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December 24, 2012


Hank Bennett

Our current trend of outsourcing as many jobs as possible to countries with lower wages will ultimately destroy our own middle class. The only way to prevent this is to undertake policies that reward manufacturing here at home and penalize manufacturing overseas. We also must set out to upgrade our entire major infrastructure, while manufacturing as much as possible of the goods needed for this here at home. Continuing on down the road we are on now will complete the destruction of our once great middle class and result in widespread civil unrest!

Gary W. Griffin

All good points. Do take time to read my book "Inert America: Crossroad to the Future." http://www.amazon.com/Inert-America-Gary-Griffin-Ph-D/dp/145159528X/ref=sr_1_1?ie=UTF8&qid=1356027903&sr=8-1&keywords=inert+america

Also, I suggest a quick look at the book trailer on Youtube - http://youtu.be/b8jrUltWQ7o.

I do hope we can find innovative and creative ways to address the problems you identified in this post.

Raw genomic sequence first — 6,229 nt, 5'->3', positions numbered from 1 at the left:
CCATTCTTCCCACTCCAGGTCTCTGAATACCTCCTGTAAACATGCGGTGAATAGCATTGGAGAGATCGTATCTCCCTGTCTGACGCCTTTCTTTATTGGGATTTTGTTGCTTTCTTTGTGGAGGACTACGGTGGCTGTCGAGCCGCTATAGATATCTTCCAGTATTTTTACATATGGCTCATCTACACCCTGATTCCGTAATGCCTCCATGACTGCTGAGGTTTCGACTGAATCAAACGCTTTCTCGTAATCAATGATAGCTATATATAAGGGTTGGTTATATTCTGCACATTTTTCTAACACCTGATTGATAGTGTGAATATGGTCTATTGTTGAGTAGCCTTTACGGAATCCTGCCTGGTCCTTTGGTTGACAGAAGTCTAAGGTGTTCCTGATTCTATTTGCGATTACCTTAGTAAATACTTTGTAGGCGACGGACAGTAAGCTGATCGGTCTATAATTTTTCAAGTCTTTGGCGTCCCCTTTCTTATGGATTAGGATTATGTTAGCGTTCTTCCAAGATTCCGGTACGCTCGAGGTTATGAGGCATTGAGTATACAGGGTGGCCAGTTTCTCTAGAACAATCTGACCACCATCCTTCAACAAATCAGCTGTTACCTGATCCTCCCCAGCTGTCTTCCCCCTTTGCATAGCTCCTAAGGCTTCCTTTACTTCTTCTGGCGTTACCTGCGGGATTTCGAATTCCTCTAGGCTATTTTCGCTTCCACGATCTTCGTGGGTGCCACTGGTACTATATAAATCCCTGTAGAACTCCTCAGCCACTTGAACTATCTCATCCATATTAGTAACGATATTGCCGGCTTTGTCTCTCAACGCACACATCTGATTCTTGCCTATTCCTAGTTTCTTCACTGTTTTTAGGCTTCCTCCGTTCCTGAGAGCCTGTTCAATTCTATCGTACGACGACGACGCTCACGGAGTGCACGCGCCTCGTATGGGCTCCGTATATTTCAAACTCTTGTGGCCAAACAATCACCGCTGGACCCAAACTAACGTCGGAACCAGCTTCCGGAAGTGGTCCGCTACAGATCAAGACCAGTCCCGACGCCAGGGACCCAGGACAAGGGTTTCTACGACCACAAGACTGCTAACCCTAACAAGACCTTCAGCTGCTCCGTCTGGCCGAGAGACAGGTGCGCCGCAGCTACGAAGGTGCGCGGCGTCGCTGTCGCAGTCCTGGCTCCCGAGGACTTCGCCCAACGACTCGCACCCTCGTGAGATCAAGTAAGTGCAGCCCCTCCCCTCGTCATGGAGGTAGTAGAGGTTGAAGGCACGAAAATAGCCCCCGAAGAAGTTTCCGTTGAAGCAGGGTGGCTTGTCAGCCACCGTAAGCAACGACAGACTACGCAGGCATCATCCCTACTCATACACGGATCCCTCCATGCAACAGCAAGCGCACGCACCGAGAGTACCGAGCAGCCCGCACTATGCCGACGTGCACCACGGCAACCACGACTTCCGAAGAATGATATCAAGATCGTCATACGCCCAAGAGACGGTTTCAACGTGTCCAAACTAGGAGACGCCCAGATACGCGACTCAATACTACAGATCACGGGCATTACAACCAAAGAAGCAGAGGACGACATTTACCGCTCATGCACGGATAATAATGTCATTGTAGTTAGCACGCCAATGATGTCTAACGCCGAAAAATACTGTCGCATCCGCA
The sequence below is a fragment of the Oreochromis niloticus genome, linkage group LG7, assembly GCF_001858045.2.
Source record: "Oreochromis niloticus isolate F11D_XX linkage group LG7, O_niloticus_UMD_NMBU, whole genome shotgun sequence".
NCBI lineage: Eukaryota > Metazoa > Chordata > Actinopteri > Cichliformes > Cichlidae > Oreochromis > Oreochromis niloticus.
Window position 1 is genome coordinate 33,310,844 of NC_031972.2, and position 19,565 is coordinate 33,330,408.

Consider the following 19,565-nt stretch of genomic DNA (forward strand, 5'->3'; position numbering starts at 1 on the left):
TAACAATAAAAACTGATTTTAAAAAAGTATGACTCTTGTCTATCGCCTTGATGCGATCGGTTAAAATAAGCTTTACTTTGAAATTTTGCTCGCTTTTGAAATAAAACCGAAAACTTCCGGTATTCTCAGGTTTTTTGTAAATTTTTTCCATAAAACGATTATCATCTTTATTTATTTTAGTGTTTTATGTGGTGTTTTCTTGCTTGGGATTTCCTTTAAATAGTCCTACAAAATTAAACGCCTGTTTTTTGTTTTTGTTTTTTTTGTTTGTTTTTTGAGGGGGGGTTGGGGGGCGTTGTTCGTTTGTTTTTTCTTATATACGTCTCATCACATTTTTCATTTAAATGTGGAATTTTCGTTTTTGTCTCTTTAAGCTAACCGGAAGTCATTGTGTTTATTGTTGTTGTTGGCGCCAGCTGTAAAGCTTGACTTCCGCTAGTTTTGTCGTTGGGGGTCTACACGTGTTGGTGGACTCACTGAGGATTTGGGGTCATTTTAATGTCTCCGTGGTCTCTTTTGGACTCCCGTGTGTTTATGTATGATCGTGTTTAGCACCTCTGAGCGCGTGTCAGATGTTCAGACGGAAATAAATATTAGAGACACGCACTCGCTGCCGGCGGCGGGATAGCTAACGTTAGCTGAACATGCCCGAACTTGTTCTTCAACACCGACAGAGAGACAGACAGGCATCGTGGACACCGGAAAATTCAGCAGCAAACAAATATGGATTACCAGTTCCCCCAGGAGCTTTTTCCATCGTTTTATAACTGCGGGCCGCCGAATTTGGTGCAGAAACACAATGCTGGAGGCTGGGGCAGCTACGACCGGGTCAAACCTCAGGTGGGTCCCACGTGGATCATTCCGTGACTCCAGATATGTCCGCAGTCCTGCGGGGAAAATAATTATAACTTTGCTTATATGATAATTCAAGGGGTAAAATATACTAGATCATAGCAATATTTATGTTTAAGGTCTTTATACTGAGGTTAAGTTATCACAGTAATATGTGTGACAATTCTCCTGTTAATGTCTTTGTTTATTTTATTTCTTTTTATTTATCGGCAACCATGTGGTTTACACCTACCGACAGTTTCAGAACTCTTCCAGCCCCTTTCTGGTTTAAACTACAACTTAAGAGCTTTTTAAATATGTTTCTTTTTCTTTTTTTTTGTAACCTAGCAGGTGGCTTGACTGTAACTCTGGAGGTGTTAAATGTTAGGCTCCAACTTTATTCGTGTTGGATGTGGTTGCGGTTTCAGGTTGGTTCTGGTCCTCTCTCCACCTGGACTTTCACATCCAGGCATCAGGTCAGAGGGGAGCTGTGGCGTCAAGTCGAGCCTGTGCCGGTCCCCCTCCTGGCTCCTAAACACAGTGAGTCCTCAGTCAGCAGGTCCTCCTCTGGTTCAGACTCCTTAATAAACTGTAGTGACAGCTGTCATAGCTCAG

Alejandro Godinez

We have crossed several eras economically since man is man. The era of fishing, hunting and gathering, the era of industrialization, mass production, in all there has been displacement and reshaping of labor, this time (the golden age of technological innovation), it should not be the exception. As Keynes said, we must be able to create faster than ever, the jobs that have been lost with automation and digitalization. We need more economic resources to technological learning.
Otherwise, the nature will do its job.

Bud Byrd

We Americans are a diverse people. As individuals, we vary widely in our interests, our education, our physical and mental capacity, our wealth both as individuals and within our extended families. While not impossible, it is highly unlikely that each of us is able to accomplish a level of education and skills building that will bring us success in the new economy. Most of us, in our own way, will pursue betterment of our personal and family circumstances. Some of us will succeed. Many of us will fail in improving our conditions. So how, as a society with these varying levels of accomplishment, will we get along, move forward all the members of our American community?